Influential 20th-Century Sculptors
Sculptors in the 20th century created expressive works that still speak to the modern sensibility. Learn about the period's leading practitioners of the art and the themes that motivated their creations.
Updated June 1, 2010
Constantin Brâncusi (1876–1957)
One of the most famous sculptors of the early 20th century, the Romanian-born artist lived and worked for more than 50 years in Paris. His sculptures reduce realism to its purest form, most beautifully embodied in his famous egg-shaped head of the Sleeping Muse and his Rodin-inspired The Kiss. His early minimalist and almost abstract approach imparted a powerful influence on the development of modern sculpture.
Louise Nevelson (1900–1988)
The “grande dame of contemporary sculpture” was an immigrant from Russia to the United States. On her early travels she received inspiration from Brancusi and other Parisian sculptors, but later she also included pre-Columbian and Native Indian art into her wood-fragment constructions. She famously filled Crates with table legs, pieces of chairs, broken balustrades, bits of stairs and boats, and assembled them into sombre, altar-like wall pieces and Memory Shrines. She created geometric, lyrical-ornamental compositions as an emblem for the flotsam of civilisation. Restricting herself to the colours black, off-white and gold, her environments of found objects later included metal and steel and could grow three storeys high.
Alberto Giacometti (1901–1966)
The Swiss-born sculptor and painter is world-famous for his bronze figures of elongated, fragile, almost immaterial human beings that were initially inspired by the cataclysms of World War II. His work brings to mind the transience of the human condition, its vulnerability and existential loneliness. Evolved from surrealist abstractions, his view of humanity as ghostly figures standing alone or walking emanates a sense of the status quo eternally “trembling on the brink of movement.”
Louise Bourgeois (1911-2010)
The French-born painter ventured into sculpture when she was a young mother in New York. She would gather wood and found objects from the streets and turn them into totemic sculptures in the line of Giacometti. Her work, often rooted in themes of family tensions, gender and sexuality, uses materials as diverse as fabrics, marble, latex or wire cages. Over the years her pieces have evolved into environments, “cells” and “lairs” populated by objects and memorabilia that mirror our civilisation and are at the same time provocative and autobiographical in nature. At nearly 100 years of age, Bourgeois is still at the forefront of contemporary sculpture and has even entered pop culture with her gigantic spider sculptures called Maman (Mama).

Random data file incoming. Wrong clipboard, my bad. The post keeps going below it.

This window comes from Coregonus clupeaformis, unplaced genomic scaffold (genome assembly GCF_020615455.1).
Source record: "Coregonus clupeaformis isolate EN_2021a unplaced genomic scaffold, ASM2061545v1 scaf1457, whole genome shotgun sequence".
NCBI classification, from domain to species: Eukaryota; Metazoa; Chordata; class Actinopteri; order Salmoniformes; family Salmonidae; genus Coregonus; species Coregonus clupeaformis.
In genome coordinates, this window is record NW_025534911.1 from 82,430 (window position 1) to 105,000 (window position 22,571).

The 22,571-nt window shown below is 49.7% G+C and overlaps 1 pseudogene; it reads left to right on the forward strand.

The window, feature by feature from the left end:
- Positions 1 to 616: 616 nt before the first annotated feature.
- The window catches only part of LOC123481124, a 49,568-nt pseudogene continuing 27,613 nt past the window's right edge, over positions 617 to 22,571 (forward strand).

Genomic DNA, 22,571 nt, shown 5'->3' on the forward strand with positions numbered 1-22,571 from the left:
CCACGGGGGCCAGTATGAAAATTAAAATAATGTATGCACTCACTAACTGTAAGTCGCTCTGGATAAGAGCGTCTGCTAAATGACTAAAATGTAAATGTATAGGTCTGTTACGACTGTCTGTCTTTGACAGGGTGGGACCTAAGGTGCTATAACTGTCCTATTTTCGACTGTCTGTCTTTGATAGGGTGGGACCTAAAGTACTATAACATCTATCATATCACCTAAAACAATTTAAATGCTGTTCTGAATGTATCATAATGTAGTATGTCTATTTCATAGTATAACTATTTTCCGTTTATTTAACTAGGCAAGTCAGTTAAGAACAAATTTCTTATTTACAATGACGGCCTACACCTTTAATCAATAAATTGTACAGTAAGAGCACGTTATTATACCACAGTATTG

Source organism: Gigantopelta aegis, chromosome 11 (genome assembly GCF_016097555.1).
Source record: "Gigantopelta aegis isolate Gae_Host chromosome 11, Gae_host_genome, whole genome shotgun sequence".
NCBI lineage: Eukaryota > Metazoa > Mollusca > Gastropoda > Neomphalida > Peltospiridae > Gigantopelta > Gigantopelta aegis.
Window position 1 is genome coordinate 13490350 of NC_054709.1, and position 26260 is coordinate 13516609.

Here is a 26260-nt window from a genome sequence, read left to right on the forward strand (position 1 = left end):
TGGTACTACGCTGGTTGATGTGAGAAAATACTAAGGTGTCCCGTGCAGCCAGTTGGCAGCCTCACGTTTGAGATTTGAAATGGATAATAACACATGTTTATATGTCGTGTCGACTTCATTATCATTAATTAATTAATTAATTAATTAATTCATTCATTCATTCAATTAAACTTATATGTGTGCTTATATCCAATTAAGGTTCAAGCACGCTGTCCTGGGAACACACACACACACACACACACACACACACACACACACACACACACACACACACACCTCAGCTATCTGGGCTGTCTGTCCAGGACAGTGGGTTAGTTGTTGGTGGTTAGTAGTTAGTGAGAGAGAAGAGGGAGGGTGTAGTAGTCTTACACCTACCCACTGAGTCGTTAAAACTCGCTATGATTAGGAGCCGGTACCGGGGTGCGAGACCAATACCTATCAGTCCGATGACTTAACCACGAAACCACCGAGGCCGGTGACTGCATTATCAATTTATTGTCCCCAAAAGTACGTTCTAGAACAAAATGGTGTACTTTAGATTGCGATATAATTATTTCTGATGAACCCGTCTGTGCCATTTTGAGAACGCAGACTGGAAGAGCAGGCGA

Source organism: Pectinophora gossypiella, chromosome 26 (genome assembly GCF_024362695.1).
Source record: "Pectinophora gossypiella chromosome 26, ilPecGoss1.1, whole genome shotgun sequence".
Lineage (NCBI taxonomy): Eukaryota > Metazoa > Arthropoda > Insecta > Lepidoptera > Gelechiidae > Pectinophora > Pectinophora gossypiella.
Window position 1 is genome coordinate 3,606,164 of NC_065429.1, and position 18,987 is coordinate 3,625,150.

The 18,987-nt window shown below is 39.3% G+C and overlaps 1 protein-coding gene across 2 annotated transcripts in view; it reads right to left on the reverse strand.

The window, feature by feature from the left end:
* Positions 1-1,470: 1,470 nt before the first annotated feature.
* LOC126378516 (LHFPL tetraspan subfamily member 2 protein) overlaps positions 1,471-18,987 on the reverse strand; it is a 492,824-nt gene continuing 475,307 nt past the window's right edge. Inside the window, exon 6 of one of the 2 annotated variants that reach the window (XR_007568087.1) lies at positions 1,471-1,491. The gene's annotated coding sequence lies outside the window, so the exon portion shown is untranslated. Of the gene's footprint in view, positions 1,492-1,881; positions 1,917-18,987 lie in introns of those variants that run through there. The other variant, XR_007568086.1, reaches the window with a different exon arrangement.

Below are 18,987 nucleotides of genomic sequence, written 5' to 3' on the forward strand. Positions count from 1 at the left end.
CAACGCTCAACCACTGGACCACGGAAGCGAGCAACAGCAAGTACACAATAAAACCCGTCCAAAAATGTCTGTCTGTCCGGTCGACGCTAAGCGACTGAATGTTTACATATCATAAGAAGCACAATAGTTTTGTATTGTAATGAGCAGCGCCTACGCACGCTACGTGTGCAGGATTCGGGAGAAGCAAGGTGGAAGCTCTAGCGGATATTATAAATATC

Joseph Beuys (1921–1986)
The German sculptor and performance artist was a cult figure in Europe and, together with the surrealist Marcel Duchamp (inventor of the objet trouvé or “found object”), one of the most provocative and influential artists of the century. The maverick artist took part in the 1960s art movement Fluxus, with happenings and process art. Using perishable materials such as fat, felt, blood, earth, honey and sometimes animal corpses, he expanded sculpture into ritual performance environments and mocked conventional museum exhibitions with his ironic vitrine “exhibitions” of his own hand-made objects and his objets trouvés.
Magdalena Abakanowicz (born 1930)
A childhood on a farm in Poland is reflected in the artist’s use of natural and found materials to create monumental works of great emotional expression. Huge textile weavings and artistic environments drew international attention to her in the 1960s before her work took a dramatic turn toward the creation of figures made from sackcloth, burlap and sisal ropes, bonded with glue and resin. Later she added metals to her creative palette. Her ambiguous, humanoid sculptures (Heads, Backs, War Games) have taken on massive proportions in quasi-military arrangements and groups of silent, faceless Crowds. More than 100 bronze torsos, each 9 feet tall, constitute her eerie Chicago installation Agora.
Eva Hesse (1936–1970)
A highly dramatic life—fleeing from Nazi Germany to New York and a tragic death from a brain tumour at age 34—made this sculptor a legendary “James Dean of art.” Hesse started as a minimalist, and traces of the humour and sly eroticism of this movement are woven throughout her beautiful, often ephemeral works. She started with materials found in an abandoned factory and became one of the pioneers using fibreglass and latex to create evocative tensions and fluidities between organic and synthetic materials. Her solo show, “Chain Polymers” in 1968 in New York, marked a turning point in American post-war art.